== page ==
By Scott Bury
A colleague said to me last week, “Now I know what you go through.
“I thought I had proofread a page carefully. Then I saw a typo on it, after I had approved the ‘final’ version.”
He was right about going through an experience similar to one of mine. I once handed out a hundred or so copies of a page I had written, before I noticed that I had typed a “9” instead of an open parenthesis — right at the top of the sheet.
At the time, my business card read “Editor.”
Where I miss typos tends to be the places that should be the most obvious and easiest places to see typos: headlines, photo captions, call-outs — wherever the text is big and bold and easy to see.
I have long held that “you can’t proofread your own stuff.” That’s because when you read what you’ve written, you don’t read what’s on the page or on the screen; you’re reading what’s in your own mind.
In your mind, everything you write is perfect. It expresses your thoughts precisely, captures every nuance and convinces your audience not only to hang on every successive word, but to involuntarily shout “YES!” to your argument.
Put that bit of undying prose aside for a couple of days, come back to it — and if you’re lucky, what you see is just embarrassing. If you’re not lucky, it’s career-ending.
We need to re-read and re-write our work several times, and we need someone else to read it over again to give us a dispassionate second opinion.
I think I have figured out the minimum number of times we need to re-write and re-read our work to achieve a professional standard of writing.
The zero draft
The first step is to compare the zero draft (it’s not a first draft until you’re ready to show it to someone else) to the outline. Have you answered the question that you started with? Have you covered all the points you wanted to?Have you even stated your thesis clearly? Is there enough in the piece to support it?
Even in fiction, every chapter needs a central idea, a unifying thought. It has to be about something. Does your zero draft have a central idea? Has it answered the audience’s questions? Does it tie up one idea and lead logically to the next?
Three re-reads, plus one
Next, let your writing sit for a while — ideally overnight, but if you don’t have that much time, then at least a couple of hours. That gives the text a chance to drain from your brain, so that when you re-read it, you’re reading more of what’s actually on the page or screen than what’s in your best intentions.
On your first re-read, look for consistency, and ask whether the document achieves the goal you want to achieve. Does the writing make sense? If you started with a rhetorical question, have you answered it by the end? Are your statements and points in the right order? Does it all hold together, or have you missed critical elements?
The second re-read is closer, for finer details like verifying the spelling of names and checking that you got dates and times right. Make sure that the words you’ve chosen actually mean what you wanted to say. For example, did you write “comprised” when you meant “composed”?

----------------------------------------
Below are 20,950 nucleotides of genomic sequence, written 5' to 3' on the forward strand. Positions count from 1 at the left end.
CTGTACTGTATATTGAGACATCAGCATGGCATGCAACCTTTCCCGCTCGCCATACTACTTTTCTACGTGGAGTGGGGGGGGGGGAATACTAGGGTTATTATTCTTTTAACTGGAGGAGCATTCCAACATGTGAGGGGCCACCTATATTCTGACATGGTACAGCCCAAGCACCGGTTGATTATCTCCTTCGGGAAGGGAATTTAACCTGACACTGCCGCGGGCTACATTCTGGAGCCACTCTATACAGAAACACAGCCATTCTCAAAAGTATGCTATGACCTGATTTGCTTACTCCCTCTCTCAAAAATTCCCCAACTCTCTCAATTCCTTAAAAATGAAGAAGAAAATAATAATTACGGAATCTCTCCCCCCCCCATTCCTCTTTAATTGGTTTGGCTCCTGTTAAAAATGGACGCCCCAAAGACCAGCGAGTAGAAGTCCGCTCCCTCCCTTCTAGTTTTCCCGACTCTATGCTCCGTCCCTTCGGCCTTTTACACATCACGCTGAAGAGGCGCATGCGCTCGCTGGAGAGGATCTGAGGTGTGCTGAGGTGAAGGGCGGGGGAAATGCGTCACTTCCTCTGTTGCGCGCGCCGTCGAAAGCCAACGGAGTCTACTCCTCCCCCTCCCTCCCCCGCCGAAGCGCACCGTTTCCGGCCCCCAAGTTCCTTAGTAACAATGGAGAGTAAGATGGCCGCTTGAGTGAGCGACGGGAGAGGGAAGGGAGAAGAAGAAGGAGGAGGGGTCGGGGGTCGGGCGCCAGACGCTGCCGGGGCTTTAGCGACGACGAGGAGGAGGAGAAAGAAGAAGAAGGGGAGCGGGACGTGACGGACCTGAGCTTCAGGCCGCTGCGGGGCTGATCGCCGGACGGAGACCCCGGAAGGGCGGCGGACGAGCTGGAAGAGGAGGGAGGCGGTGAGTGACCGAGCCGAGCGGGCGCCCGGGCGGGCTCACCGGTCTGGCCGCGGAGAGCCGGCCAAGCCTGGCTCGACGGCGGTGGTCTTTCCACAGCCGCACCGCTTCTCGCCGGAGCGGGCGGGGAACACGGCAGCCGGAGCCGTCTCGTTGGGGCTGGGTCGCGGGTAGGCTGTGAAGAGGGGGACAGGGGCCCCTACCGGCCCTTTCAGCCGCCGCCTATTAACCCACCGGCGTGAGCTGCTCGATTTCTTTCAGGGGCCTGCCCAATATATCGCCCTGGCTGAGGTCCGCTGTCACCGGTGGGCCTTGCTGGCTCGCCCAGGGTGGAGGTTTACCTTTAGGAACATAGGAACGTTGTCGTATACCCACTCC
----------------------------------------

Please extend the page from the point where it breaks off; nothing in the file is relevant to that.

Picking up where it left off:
Is your writing gender-neutral? Do the pronouns agree with the nouns and verbs in number? Are your verb tenses correct?
The third re-read is for the little details: spelling, punctuation, formatting. Go over it carefully. This is where you will see the difference between “You’re too tense” and “Your two tents.” Make sure that your periods and commas are inside the quotation marks (always, if you’re writing in English in North America). Did you use “it’s” correctly? In lists, are you using the serial comma consistently?
After your three re-reads, you have a first draft. Now, give your work to someone else to proofread. An independent person doesn’t have to look through the filter of your intentions to read your writing, and he or she will find mistakes in passages you were sure were perfect.
Next is the “plus one” I mentioned: after you’ve corrected all the mistakes that your independent party found, after you’ve checked that you’ve corrected them all, re-read your piece one more time. You’ll still find errors, or at least things you could improve. The longer the document is, the more you’ll find to fix.
If the document you’re working on is a book, fiction or non-fiction, that you intend to publish, then you’ve reached the stage where you are ready to submit it to a professional editor. Don’t make the mistake of thinking that the friend you asked to proofread your first draft can fill that role. Publishing is a competitive and unforgiving world, and you need to use professionals to ensure your work achieves a professional standard.
It can seem that with every reading, you find more typos, more bad grammar and more things you want to change. The process may seem endless, especially if you’re been working on your book for months or years.
Don’t give up! I don’t believe there will ever be a perfect book or magazine or report, but there are excellent ones. You can achieve excellence if you take the time.